It is also the hospital’s choice to provide particular services, which then affect different classes or ratings of the hospital (such as being a Level 1, 2, or 3 trauma center depending on trauma-related resources). It is not the place of the ethics committee to tell the hospital which services to provide, but it is my belief that the assistance that the under-insured enjoy should be matched in religiously controversial medical policies. If the line between offering a service is between agreed and disagreed upon practices based on religion, the dispute is protected by the first amendment to the US Constitution. If the line between offering a service is based on ability to pay, both the hospital and the doctor in question could be liable under EMTLA. It is for this reason that I believe the question of being insured should not carry much weight in this conversation. As for hospital employees encouraging families to allow unused embryos to be donated for research, I do not believe there is as much ground to defend such a request. Additionally, the same reasoning can be applied to limiting counseling by the Catholic clergy. There is little precedent to claim clergies from any particular religion should be throttled, as I would not support the same of any other religion. This interpretation upholds the federal First Amendment, which has recently been used to overturn Trump’s travel ban. This recent judicial precedent suggests that the First Amendment not only protects expression of religion, but denies legal judgement or restriction on the basis of religion. Concerning the finances of the hospital and the potential unwillingness of historically Catholic nursing staff to perform abortions, there is no way I can support forcing nurses into performing abortions, but this can perhaps be ameliorated with a combination of switching nurses around departments to maximize abortion-capable nurses in the obstetric department, as well as financially incentivizing performing abortions. Additionally, whether or not any of the prior suggestions are taken up by the hospital’s board, serious investments into cultural competency should be made. In order to meet needs of a mixed community, staff ought to take a cultural competency course so that they can understand “the values, traditions, and faiths of the patient” (Bhattacharyya 2006).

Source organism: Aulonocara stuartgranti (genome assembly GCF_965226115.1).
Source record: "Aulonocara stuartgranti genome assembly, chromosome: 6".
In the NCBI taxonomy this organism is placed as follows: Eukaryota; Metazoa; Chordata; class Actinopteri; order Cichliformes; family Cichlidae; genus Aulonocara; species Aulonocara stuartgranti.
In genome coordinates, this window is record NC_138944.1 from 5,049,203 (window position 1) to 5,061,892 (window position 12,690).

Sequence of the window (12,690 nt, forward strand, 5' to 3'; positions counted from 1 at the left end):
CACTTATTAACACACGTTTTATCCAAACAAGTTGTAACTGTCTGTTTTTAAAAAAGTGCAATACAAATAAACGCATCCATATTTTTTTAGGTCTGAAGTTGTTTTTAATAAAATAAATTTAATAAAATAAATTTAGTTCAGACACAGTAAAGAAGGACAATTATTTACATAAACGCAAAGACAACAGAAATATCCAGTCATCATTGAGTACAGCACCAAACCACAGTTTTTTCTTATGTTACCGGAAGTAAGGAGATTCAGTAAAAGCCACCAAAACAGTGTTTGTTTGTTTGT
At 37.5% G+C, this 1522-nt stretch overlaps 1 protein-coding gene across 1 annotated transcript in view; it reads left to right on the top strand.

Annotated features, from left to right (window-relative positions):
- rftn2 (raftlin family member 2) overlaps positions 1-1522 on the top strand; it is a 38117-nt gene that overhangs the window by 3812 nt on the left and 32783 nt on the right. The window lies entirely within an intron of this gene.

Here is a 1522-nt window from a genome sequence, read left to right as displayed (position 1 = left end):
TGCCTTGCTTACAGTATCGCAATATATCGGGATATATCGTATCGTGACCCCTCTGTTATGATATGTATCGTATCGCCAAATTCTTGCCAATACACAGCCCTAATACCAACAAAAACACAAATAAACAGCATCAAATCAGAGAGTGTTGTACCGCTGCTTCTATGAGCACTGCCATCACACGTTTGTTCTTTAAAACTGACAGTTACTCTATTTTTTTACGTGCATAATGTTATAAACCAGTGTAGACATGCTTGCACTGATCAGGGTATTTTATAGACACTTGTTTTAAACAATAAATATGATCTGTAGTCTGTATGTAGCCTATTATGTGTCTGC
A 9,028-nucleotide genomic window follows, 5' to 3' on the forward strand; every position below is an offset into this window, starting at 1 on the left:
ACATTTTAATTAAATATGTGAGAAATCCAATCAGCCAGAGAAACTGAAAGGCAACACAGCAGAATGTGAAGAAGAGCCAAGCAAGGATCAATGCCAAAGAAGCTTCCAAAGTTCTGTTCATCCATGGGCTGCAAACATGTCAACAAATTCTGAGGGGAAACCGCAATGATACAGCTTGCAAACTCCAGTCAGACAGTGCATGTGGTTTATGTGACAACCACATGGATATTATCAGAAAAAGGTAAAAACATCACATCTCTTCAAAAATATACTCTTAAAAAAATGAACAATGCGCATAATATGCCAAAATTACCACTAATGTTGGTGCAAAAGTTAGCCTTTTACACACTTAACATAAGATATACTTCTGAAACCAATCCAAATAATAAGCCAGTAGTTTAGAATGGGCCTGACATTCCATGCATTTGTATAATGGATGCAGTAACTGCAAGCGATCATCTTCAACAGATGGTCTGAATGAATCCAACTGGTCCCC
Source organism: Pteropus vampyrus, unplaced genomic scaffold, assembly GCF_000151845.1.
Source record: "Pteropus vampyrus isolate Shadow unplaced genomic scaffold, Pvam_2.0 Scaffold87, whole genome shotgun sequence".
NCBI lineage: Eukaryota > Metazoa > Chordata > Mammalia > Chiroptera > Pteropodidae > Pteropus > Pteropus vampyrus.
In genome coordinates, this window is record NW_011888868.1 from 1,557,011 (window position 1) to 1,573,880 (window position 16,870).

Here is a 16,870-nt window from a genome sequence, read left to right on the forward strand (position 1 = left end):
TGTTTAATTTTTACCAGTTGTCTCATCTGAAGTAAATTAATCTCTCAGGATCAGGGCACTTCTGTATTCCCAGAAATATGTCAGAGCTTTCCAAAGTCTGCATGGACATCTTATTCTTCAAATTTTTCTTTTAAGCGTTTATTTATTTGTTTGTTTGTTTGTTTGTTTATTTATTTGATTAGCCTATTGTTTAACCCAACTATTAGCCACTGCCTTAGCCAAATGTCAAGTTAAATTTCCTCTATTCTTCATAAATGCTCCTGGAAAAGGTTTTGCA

As Dr. Zotovic commented in a prior iteration of this report, a limitation here is that it had no mention of counseling services. Naturally, counseling services should be provided if any sort of abortion is available at the hospital. The stance of abortion for an individual is not likely to change; however, the stance of whether others could is the contentious dialogue we experience today. Therefore, I do not feel its the place of the ethics reviewer to take stance, but rather to determine derivative and parallel issues.